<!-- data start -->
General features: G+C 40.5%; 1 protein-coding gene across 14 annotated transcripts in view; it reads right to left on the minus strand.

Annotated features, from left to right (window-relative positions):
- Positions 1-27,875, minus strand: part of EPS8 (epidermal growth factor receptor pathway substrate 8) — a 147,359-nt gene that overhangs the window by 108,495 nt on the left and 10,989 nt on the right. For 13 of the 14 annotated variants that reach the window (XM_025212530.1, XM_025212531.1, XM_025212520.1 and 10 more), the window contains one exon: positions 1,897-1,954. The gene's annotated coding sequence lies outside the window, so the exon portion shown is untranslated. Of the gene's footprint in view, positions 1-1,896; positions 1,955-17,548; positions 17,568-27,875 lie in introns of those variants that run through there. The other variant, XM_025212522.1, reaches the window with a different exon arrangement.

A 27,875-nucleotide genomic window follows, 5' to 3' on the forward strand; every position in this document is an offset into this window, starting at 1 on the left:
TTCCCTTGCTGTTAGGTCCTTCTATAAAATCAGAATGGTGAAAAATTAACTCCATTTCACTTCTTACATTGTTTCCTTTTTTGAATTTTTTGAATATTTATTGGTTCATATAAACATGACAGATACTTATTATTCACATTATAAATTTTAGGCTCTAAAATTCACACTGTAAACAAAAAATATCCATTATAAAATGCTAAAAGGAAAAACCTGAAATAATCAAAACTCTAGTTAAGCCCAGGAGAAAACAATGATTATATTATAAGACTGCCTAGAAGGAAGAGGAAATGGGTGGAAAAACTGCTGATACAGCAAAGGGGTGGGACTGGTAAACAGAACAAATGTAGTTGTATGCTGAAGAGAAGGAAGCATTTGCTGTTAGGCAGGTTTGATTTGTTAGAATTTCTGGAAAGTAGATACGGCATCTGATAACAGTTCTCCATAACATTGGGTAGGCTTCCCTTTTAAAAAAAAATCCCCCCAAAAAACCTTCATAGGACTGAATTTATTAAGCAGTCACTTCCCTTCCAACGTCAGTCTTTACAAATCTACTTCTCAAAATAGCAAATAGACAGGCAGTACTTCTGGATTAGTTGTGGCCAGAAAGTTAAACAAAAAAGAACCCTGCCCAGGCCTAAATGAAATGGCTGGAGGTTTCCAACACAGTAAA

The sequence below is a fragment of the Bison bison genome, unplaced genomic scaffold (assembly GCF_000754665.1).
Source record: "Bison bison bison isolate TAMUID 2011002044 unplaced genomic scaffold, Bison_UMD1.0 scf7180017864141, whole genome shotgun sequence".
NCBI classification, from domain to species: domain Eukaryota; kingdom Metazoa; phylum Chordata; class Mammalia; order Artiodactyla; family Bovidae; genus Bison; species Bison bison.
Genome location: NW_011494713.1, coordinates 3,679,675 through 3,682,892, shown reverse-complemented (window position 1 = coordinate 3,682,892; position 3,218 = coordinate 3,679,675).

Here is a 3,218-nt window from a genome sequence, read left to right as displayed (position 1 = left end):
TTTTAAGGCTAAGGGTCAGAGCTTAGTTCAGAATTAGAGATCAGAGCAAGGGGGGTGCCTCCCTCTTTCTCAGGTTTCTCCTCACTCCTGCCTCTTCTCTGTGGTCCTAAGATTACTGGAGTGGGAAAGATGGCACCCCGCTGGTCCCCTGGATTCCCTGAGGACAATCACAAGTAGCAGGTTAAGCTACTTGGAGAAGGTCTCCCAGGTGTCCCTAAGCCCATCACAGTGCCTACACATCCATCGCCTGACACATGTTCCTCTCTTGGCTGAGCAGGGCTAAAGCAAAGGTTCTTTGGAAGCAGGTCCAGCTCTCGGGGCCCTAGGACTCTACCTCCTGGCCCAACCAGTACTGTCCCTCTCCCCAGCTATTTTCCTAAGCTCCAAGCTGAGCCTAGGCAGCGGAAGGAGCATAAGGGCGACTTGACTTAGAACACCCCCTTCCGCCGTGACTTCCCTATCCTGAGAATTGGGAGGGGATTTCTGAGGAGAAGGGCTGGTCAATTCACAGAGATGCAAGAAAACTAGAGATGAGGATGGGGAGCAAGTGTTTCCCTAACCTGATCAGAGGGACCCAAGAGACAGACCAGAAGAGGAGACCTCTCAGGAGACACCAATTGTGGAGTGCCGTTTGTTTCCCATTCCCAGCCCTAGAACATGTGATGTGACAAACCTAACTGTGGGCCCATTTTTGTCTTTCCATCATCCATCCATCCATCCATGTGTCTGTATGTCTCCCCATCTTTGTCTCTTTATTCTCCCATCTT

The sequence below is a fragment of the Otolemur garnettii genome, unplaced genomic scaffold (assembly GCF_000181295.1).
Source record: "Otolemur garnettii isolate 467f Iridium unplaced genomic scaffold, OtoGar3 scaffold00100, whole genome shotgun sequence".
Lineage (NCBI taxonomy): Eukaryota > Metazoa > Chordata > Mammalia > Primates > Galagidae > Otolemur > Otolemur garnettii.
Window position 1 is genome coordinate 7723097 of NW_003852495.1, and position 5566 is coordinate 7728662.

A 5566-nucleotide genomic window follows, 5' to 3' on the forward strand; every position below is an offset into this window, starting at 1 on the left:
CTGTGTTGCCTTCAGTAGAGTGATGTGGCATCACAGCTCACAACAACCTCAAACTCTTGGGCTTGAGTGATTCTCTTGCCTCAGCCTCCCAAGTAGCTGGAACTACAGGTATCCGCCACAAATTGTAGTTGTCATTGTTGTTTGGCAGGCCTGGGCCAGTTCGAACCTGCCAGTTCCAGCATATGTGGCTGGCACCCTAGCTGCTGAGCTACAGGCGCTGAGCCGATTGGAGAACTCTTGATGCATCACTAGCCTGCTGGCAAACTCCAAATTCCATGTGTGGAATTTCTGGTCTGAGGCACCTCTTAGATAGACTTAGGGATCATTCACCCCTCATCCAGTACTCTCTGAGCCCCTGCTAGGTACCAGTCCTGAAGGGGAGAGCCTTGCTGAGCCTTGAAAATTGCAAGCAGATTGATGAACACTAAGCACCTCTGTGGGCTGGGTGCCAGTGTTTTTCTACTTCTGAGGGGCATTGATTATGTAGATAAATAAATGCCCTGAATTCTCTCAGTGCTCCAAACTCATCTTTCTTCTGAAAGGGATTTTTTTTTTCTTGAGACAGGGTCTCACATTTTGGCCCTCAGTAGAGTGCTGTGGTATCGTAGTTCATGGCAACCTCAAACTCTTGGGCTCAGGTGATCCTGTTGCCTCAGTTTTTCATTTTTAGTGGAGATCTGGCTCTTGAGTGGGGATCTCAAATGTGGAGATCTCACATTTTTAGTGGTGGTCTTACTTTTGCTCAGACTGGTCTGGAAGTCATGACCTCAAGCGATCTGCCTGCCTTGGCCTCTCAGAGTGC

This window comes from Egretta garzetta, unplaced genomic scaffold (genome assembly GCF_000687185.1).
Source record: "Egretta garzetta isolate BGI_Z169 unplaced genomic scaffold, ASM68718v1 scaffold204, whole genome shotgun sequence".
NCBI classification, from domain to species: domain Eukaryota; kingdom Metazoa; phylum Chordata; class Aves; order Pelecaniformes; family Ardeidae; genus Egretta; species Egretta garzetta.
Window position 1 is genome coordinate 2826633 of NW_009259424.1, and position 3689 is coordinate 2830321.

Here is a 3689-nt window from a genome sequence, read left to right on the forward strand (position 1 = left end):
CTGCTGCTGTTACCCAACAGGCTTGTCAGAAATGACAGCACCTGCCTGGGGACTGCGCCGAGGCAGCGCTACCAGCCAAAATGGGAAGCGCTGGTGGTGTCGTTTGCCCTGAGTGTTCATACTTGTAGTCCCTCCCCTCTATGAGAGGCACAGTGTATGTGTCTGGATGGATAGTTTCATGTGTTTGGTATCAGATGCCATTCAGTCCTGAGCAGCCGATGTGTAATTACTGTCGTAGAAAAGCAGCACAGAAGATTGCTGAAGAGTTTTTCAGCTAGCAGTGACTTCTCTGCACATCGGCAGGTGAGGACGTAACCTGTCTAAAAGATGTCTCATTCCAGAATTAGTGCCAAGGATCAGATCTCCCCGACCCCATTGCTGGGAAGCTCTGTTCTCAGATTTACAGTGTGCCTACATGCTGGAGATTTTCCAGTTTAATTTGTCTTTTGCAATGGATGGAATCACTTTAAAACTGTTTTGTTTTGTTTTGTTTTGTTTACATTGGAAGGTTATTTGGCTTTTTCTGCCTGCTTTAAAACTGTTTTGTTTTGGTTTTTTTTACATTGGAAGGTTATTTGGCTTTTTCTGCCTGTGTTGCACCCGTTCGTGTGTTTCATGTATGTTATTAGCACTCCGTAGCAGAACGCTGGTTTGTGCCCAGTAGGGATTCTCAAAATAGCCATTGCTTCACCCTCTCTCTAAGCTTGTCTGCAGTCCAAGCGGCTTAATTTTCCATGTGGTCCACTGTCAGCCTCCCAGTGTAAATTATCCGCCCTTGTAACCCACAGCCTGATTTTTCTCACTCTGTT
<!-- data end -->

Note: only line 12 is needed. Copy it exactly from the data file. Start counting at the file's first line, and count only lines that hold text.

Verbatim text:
The sequence below is a fragment of the Otolemur garnettii genome, unplaced genomic scaffold (assembly GCF_000181295.1).